‘Return to the West! Thy time for peace has not come. Thou wilt commit some errors yet. Only be pure in spirit — vanity is the worst impurity — and through thy errors thou wilt learn.’

He paused, closing his eyes. When he opened them again, they were clear and keen. He said to me, —

‘India needs love. The West has given her criticism these many years, therefore give the West love, till she learn to love this land of the Sages. I am quite clear in what I am saying; love her; and she will fulfill her destiny. The West still believes that knowledge will give her God: we think that God can be found by Bliss alone. A decade of intense loving will enable her to accomplish a century of God-realization.’

‘But Holy One,’ I cried, ‘I am most pained and bewildered. What of conversion? Shall I go to the West as a missionary of Brahman? Is ours a missionary religion ?’

‘Thou of thyself canst convert no one, my son,’ he replied, ‘for thou art not holy. When a saint converts a man to his eternity the saint takes the burden of the man’s sins upon himself. Therefore I say to thee thou mayest not convert, but speak thou of God to any one who has time to waste.’

‘Holy One,’ I exclaimed in amazed awakening, ‘then vicarious atonement is true?’

‘Indeed, my son, only saints may convert others, for when you convert a man you yourself become responsible for him. Beople should not be converted from one religion to another, but from all religions into the Eternal Religion whose name is Viswarupadarsana — which is to behold one’s Own Self as the self of the past, the present, and the future of the Universe.

‘That last conversion, that supreme realization — the realization of one’s own identity with the existing All — is the goal to which little human conversions point. Desire then to convert the human into the divine, the temporal into the timeless, to convert all men not to one religion, but to the essence of all religions! Go, my son, and ask each man to realize that he himself is God.

‘Make thy mistakes like a king, my son, but love with all thy heart. Love

— love.’ His voice became fainter. ‘Go hence now, and look upon thy brother’s face!’

He closed his eyes and spoke no more.

We bowed and touched our foreheads to the floor and walked noiselessly out of the Presence.


For three days I did not see the Master again. My heart was heavy. In India when a man dies we say he is about to start upon the great journey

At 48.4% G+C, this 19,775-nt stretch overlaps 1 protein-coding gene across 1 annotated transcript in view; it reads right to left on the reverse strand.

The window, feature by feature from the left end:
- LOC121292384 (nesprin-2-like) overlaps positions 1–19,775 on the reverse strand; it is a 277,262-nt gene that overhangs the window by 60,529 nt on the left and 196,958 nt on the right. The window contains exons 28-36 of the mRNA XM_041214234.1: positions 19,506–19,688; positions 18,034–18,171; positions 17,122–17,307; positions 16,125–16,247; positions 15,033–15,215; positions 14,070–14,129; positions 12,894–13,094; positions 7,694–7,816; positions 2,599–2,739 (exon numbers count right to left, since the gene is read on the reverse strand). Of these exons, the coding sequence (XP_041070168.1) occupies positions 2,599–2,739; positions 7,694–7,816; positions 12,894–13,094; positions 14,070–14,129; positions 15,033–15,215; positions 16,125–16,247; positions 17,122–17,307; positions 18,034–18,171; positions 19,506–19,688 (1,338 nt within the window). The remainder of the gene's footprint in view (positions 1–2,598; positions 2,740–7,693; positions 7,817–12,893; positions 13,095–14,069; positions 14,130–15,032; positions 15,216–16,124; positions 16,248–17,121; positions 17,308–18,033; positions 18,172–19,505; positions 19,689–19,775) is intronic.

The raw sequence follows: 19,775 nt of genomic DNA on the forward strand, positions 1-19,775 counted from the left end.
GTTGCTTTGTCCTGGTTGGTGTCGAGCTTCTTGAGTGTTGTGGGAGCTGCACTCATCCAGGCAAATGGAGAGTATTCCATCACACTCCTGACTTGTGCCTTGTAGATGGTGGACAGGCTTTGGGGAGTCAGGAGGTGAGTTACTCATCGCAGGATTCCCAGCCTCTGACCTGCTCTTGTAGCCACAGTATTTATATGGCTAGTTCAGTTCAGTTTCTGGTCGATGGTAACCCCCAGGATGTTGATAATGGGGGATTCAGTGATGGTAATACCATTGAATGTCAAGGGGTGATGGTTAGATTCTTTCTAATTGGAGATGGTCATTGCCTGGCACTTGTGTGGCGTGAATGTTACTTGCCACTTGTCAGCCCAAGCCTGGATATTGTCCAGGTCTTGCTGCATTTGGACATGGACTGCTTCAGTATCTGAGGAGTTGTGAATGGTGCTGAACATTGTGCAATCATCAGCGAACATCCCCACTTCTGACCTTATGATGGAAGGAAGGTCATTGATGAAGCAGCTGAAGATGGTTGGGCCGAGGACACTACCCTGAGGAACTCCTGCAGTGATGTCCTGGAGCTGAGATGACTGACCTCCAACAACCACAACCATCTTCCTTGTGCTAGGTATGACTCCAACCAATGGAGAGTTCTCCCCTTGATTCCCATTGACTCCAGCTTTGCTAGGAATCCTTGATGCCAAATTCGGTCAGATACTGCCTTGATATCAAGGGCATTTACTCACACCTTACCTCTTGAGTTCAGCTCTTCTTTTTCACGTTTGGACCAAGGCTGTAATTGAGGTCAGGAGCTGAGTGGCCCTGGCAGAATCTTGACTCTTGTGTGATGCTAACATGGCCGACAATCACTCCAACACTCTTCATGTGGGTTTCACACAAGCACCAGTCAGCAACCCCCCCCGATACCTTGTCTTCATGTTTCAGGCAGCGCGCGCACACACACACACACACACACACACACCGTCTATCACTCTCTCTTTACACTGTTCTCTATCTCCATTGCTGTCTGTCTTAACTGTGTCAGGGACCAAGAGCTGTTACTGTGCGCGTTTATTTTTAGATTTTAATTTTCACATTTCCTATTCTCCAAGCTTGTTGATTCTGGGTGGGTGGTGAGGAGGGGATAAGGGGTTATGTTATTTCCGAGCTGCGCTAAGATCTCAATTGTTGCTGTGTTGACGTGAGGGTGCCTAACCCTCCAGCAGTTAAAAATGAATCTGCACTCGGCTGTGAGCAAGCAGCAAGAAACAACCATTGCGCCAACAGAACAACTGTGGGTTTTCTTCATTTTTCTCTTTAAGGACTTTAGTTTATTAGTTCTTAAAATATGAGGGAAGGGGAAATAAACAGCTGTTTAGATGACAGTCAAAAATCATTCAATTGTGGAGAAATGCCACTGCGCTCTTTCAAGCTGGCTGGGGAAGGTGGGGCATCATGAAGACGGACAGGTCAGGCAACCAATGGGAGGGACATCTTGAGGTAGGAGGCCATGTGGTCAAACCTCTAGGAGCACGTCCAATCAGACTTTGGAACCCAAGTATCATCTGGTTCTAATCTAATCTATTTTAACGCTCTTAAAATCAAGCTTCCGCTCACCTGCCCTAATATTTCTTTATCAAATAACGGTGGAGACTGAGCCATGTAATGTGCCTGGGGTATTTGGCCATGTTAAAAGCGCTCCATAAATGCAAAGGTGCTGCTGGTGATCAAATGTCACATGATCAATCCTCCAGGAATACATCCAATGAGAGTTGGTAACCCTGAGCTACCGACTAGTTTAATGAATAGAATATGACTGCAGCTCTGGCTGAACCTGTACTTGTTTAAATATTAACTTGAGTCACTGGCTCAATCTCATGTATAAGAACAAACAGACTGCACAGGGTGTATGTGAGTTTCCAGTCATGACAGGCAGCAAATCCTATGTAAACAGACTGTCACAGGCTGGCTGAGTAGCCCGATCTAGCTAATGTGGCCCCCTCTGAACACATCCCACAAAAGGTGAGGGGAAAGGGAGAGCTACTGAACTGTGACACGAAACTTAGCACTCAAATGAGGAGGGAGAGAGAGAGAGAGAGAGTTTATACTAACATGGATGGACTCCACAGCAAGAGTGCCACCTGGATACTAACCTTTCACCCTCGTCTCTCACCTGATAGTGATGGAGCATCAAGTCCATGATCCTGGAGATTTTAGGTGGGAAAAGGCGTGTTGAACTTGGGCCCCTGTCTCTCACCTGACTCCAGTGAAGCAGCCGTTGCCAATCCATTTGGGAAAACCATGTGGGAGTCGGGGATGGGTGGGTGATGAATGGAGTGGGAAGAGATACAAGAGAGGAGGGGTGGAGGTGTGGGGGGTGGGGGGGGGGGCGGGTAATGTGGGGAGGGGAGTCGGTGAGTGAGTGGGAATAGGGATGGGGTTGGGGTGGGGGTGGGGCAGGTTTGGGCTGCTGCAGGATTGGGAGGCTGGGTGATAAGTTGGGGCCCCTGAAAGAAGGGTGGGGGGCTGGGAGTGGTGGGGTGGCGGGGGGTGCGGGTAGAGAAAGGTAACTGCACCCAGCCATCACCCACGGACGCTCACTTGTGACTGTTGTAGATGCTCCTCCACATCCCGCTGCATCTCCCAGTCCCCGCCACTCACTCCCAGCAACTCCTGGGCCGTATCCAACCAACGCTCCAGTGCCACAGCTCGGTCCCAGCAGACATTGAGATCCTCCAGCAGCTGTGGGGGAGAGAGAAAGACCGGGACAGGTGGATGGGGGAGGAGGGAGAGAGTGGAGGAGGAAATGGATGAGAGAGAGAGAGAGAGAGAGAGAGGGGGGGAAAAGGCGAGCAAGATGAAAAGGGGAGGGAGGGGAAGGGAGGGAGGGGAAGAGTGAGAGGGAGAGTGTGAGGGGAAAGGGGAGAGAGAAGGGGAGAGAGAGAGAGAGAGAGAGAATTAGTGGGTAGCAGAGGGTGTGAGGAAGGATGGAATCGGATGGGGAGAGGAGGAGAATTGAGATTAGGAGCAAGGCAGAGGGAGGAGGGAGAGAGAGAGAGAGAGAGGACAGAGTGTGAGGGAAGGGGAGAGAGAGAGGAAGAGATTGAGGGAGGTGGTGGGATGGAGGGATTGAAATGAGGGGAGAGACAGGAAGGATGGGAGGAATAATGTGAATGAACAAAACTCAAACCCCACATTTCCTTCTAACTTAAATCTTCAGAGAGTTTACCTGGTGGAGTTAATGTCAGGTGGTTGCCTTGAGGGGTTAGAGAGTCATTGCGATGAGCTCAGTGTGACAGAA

— literally — he makes the supreme change of habitation. ‘I relinquish my hut to enter my palace,’ say the dying. But must I, after knowing the splendor of his presence, remain behind in the darkened and empty hut to wait — for how long? I am not able in words to convey the experience of this man. Sick and fragile as he was, the power of his presence charged the very air we breathed until it lived like an organism to bleed at a touch. How many times I had entered his room to find him, ‘The Lion,’ sitting straight on his bed and the people crouched about him on the floor like mice, bowed before his silent power. Once I had been so overcome that seeking where to hide my face, I had buried it in his shoes which were cool, like stone.

It was the daybreak of my third day in Benares that the Master asked for everyone to be present. Since a hundred people could not be accommodated in his room, we brought him outdoors. He wished to be placed under that mango tree where he had meditated for so many years. A group of disciples and friends surrounded him.

In the open he seemed better, his unshaven face did not look so white. He lifted his eyes and gazed at us slowly; not the least one of us all was hastily passed over. Each one received his message, so far as he could interpret the great glance cast upon him. Then the Holy One spoke:

‘The call has come, my children. I must go. No lamentation! I have taken you upon my back; I shall not drop you into the ditch on my way Home; you shall be in His House with me! To be afraid is vile, therefore fear not! Even the ultimate sin cannot touch the fearless.